Tuesday, March 18, 2008

When America sneezes ...

How hilarious. Last month, the New York Times ran a report on the ignorance of American teenagers. But I'm not sure that I, for one, have anything to gloat about.

"Fewer than half of American teenagers who were asked basic history and literature questions in a phone survey knew when the Civil War was fought ..." Civil war?! Er ... that's Abraham Lincoln, right? So (no cheating and looking up Wikipedia) 1860-ish? "... and one in four said Columbus sailed to the New World some time after 1750." But, as we all know, Columbus sailed the ocean blue, in fifteen ... er, fourteen hundred and fifty ... sixty? ... seventy-two? Oh, ninety-two?! Really?

According to the survey organisation, the results demonstrate that "a significant proportion of teenagers live in stunning ignorance of history and literature". Well, I'm here to tell you that (a) it isn't just American teenagers, and (b) it isn't just teenagers!

I don't know about literature, but history seems to be an endangered subject in some Scottish secondaries. Far more important to learn what proportion of the Scottish population are elderly, or what age you have to be to get a criminal conviction, or how a gay couple constitute a viable family unit. The authors of the report said, “The nation’s education system has become obsessed with testing and basic skills because of the requirements of federal law, and that is not healthy.” Narrowing the curriculum? Sounds familiar.

Monday, March 10, 2008

Wild Science!

Seemingly, Sir Fred Hoyle believed that evolution occurred because of mutating life-forms continually arriving from outer space; all this was arranged by a super-intelligent civilization wishing to colonise our planet.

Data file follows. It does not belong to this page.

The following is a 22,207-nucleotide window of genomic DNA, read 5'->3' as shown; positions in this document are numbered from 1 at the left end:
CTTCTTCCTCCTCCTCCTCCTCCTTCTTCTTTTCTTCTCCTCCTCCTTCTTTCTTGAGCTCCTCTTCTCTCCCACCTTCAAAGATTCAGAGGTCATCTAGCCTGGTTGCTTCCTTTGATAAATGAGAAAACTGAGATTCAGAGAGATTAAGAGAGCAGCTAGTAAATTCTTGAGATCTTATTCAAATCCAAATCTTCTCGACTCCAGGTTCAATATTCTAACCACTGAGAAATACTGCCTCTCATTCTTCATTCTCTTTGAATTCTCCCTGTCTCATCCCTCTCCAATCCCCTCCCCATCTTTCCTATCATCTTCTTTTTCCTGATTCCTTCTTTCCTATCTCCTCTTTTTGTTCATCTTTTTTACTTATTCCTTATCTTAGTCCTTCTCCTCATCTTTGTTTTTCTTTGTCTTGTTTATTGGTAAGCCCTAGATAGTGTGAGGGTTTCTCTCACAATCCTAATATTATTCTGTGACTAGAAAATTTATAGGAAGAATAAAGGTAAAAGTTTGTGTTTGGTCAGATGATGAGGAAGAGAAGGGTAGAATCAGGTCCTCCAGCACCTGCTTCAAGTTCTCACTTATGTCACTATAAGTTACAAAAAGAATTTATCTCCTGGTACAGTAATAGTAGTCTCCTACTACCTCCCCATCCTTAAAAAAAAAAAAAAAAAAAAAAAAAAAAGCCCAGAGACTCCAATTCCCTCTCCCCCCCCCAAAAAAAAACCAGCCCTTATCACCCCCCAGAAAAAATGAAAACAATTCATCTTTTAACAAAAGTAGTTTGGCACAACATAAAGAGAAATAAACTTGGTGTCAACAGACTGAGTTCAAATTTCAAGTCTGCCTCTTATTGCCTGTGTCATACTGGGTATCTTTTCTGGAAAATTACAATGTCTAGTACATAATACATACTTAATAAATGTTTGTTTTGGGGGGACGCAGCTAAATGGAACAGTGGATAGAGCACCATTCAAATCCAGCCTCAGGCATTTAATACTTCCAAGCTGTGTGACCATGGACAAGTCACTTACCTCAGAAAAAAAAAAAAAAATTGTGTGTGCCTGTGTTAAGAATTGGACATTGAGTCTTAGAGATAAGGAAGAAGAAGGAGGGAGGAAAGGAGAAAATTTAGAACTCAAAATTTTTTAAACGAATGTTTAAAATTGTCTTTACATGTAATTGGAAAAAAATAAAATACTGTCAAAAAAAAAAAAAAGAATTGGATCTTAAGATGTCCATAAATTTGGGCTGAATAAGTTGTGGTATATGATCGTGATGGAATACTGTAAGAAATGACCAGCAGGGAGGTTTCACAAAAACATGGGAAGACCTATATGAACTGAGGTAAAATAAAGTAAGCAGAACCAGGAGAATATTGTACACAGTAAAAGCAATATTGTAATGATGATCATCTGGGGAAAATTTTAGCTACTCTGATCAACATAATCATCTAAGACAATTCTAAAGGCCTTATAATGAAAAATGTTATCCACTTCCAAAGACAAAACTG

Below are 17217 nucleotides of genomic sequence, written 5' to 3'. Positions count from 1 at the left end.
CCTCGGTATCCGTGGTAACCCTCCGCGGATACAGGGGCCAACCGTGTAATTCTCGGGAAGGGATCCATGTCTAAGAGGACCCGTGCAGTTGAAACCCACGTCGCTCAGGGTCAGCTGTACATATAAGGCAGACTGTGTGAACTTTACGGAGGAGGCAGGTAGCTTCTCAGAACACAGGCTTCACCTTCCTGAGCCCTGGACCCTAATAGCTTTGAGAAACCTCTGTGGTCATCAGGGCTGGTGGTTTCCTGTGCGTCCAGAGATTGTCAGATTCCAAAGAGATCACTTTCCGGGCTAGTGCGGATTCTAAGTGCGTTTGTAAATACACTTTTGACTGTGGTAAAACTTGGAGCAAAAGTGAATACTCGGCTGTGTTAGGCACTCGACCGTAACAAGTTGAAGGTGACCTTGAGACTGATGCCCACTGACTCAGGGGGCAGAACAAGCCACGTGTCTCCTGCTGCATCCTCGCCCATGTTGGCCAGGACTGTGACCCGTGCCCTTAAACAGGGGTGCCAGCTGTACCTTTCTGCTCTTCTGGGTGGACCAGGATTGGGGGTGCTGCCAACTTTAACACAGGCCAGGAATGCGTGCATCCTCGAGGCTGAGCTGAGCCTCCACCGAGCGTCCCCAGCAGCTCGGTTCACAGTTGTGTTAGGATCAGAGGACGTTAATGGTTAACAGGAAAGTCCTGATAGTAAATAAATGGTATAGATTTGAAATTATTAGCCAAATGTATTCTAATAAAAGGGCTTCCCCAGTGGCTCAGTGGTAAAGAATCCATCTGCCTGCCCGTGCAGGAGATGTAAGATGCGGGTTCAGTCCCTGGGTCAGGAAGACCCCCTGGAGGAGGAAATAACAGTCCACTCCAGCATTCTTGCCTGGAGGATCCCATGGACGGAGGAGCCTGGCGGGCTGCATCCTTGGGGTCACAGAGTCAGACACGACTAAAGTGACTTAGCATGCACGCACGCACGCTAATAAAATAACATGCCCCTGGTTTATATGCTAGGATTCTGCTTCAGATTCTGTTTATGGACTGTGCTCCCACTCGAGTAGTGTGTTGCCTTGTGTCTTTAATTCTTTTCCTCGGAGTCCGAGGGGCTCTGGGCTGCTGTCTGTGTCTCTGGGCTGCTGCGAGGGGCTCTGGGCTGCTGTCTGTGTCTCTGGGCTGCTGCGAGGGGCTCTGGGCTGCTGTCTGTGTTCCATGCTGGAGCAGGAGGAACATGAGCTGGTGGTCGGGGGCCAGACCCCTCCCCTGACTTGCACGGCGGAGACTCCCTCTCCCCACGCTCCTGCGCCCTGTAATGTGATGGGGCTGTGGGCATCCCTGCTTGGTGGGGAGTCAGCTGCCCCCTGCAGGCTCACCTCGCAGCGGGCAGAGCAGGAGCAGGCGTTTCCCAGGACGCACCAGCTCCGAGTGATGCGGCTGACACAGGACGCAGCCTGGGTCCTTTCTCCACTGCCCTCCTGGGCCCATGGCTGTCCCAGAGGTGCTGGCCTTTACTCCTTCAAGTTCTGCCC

Sounds grand.

Saturday, March 01, 2008

Gissa job!

I feel a bit like Yosser Hughes.

Nobody who grew up in the 1980s can forget Bernard Hill's splendid portrayal of that out-of-work labourer in Alan Bleasdale's Boys From The Black Stuff.

(Actually, I much preferred Hill's laconic Praetorian Guardsman in Jack Pulman's BBC adaptation of I, Claudius (or "Aye Clavdivs", as we called it in the playground next morning, when we discussed the salacious details from the previous evening's episode). And younger viewers will only know him as King Theoden from The Lord of the Rings.)

But I digress. Yosser Hughes' famous catch-phrase (I'm sure I don't need to remind you) was "Gissa job. Go on. I can do that." And with fewer teacher vacancies, existing teachers becoming "surplus to requirements", and Computing's general falling-out-of-favour, this is fast becoming my own mantra.

I hope you're having better luck.